<field name="QuoteID" description="Quote ID" required="true" />
        <field name="InstrumentName" description="Instrument Name" required="true" />
        <field name="DealtCurrency" description="Dealt currency" required="true" />
        <field name="BuySell" description="BuySell indicator" required="true" />
        <field name="Price" description="Price" />
    <state name="Timeout" />
    <state name="OpenSent" timeout="10" timeoutState="Timeout">
      <transition target="Opened" trigger="OpenAck" source="server">
        <field name="RequestID" description="Request ID" required="true" />
        <field name="StateModelName" description="ESP model name" required="true" default="ESP" />
        <field name="BuySell" description="BuySell indicator" required="true" default="BUY" />
    <state name="Opened" timeout="10" timeoutState="Timeout">
      <transition target="TradeConfirmed" trigger="TradeConfirmation" source="server">
        <field name="RequestID" description="Request ID" required="true" />
        <field name="TradeID" description="Request ID" required="true" />
      <transition target="TradePassed" trigger="Pass" source="server" />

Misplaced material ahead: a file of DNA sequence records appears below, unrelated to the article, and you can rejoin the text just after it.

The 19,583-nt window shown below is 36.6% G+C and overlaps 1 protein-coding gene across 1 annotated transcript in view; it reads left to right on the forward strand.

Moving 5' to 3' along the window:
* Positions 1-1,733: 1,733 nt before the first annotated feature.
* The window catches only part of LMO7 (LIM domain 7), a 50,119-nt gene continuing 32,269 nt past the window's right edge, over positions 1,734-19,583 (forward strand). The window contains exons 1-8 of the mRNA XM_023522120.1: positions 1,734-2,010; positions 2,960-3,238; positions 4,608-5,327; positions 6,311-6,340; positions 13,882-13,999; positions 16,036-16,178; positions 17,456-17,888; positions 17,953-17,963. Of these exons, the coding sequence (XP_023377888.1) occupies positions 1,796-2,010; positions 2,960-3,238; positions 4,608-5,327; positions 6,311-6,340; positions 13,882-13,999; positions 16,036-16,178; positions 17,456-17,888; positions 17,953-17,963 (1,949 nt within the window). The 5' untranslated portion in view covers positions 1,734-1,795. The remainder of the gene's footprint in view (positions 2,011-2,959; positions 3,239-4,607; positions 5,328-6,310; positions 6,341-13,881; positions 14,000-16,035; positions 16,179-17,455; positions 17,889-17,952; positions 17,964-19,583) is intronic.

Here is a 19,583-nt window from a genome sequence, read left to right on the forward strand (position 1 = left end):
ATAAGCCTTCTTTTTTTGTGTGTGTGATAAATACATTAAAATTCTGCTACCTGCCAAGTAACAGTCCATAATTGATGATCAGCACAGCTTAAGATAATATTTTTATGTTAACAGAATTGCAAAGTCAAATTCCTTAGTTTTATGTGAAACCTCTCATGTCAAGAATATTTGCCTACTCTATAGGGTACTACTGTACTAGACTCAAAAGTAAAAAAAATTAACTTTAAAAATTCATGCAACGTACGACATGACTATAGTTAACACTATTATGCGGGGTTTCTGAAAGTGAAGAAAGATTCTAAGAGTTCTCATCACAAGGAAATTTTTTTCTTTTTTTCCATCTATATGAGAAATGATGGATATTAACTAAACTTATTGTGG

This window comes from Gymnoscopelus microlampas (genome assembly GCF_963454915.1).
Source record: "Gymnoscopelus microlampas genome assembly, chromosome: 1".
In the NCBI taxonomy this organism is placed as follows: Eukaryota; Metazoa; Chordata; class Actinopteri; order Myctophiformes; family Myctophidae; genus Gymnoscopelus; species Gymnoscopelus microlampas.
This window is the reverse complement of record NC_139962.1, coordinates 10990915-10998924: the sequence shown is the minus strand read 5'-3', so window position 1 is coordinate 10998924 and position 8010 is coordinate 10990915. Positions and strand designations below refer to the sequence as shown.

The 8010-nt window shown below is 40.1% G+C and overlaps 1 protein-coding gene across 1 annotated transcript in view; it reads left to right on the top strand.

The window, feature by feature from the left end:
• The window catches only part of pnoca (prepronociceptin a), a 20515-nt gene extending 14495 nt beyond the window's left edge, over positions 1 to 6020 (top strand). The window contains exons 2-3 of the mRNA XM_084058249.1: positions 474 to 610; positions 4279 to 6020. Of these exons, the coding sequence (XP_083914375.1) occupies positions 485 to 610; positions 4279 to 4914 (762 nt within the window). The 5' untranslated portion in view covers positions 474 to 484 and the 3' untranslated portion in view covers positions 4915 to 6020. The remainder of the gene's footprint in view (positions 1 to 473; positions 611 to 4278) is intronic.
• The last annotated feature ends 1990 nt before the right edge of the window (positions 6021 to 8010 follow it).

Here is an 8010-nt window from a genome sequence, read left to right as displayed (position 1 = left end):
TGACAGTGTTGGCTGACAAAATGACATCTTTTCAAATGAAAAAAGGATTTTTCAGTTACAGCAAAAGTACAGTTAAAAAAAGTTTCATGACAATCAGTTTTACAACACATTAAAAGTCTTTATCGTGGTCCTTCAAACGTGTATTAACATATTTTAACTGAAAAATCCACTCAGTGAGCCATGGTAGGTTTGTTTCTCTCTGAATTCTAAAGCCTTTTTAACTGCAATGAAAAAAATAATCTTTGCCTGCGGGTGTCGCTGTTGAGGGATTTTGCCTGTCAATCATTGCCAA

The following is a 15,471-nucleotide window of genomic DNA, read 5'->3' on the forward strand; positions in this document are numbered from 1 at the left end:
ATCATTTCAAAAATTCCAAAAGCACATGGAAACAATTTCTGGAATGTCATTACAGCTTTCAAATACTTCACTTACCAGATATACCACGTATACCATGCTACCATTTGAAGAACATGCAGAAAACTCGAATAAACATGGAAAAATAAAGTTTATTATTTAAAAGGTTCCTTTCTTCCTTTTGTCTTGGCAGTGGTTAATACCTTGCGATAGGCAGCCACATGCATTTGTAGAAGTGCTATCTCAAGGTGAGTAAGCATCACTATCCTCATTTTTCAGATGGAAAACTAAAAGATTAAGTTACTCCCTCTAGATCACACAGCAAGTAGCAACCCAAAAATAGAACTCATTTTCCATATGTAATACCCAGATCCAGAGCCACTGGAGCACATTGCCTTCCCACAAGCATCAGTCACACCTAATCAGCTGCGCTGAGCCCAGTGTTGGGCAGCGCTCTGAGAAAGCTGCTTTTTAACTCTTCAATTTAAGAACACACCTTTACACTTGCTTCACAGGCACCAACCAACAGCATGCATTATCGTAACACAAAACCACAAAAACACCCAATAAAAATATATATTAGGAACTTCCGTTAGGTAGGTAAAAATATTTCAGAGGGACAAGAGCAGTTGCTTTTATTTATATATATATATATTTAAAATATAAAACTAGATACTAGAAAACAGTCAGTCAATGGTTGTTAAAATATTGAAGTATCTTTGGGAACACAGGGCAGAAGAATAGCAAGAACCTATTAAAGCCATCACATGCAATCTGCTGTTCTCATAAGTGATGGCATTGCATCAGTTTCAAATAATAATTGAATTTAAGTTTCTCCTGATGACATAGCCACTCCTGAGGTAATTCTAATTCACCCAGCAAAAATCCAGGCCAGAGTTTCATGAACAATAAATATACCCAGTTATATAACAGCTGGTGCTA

<transition target="TradeExpired" trigger="Expired" source="server" />
    <state name="TradeConfirmed" />
    <state name="TradePassed" />
    <state name="TradeExpired" />
Because the Generator will use the name and trigger attributes to create Java classes, it’s important to ensure that they conform to Java class naming conventions; i.e. alphanumeric characters only, with an initial capital letter and using "CamelCase".

You might then use the following command, entered from the tools directory of the unzipped CIS Toolkit:

java -jar trading-datasource-code-generator-6.0.1-253872.jar samplesrc example.generated templates/java xml/model.xml ESP

Breaking this down into its component parts, this would do the following:

Command component Description

java -jar trading-datasource-code-generator-6.0.1-253872.jar

Runs the Trade Model Code Generator script.


Specifies that the name of the root directory in which our new code will be created is called samplesrc. It will be created (if it doesn’t exist already) in the command line’s working directory.


Defines a Java package in which the code will be generated. Combined with the samplesrc parameter above, this means that the code will be generated in the samplesrc/example/generated directory.


The location of the Generator’s code templates, relative to the working directory.


The name and location of the XML file containing the trade model (again, relative to the working directory).


The name of the trade model for which we want to generate code. As our XML contains only one <trademodel> element, we could omit this, but if it contained others, this parameter would allow us to generate code only for the specified model.